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Your ess's are too harsh and Lou has a bit more rasp. The ess's need to sound more like z's. But I liked the second link, better. You had a lighter and higher onset that matched the original intent, better, in my opinion. The first link, you were scooping a bit.

You have to remember that Bob is going to compare to Lou Gramm, every time. And no one but Lou is going to measure up to that. Ever.

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felipe, as i hear it, neither were chest, both were head voice.

(yes, for the beginners out there, that is head voice!)

the second one had more twang and ring. other than that, i cannot tell which one involves more effort or support. i'm not you.

i know for me, this remains a challenging song. if you want to go for that mixture of light and dark (chiaroscuro) you are going to have to support really well and keep the larynx from shooting up.

here you can clearly hear the mixture of light and dark, plus the degree of work is obvious.

of course, you could choose to sing this song more "economically" but it isn't going to sound like this.

a point i want to make is i believe when you go this level of sound with your singing, you improve in other ways too.

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Got that Bob. Yes it is head voice indeed.

I think I understand what you want, I just dont think that chesty is a good way to define it, and the larynx will need to rise from what I did in there.

What you are saying with chiaroscuro is that he does not let the tone become splatted on the process. That is happening but mostly via resonance. It kinds of make sense. As long as you don't mean lowered larynx, like in the first sample Ive sent, I agree :P.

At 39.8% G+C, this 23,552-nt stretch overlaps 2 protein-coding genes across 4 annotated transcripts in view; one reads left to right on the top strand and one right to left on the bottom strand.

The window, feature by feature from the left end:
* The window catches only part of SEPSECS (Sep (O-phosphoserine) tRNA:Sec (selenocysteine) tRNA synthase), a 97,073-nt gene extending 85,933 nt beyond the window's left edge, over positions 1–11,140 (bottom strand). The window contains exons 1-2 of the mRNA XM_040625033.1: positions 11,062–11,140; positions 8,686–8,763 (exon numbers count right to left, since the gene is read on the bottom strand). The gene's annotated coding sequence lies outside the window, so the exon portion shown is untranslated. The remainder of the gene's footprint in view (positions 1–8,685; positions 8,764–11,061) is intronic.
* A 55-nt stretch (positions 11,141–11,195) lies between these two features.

My view on it is that to go for the aggressiveness, you need to first be able to do the song totally by the book, using head voice and still making it sound pleasant. Even what I did on the second clip can be tricky, although I agree that is easier than what you mean here.

Wouldnt you say that you need all this stuff under control to do justice to the song, and that the resonance adjustment needs to happens precisely? I mean, despite you being correct when you say that its kinda like carrying chest up, the placement can not fall, or you will spit your larynx on the floor, so its still head, a very different one but still high placed.

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Actually in the original clip with Lou, it distorts pretty much every time.

Yes, your new clip is still Curbing, but you are now creating distortion by being a bit unbalanced or using a bit false folds. However, it sounds like you chose to do so. :)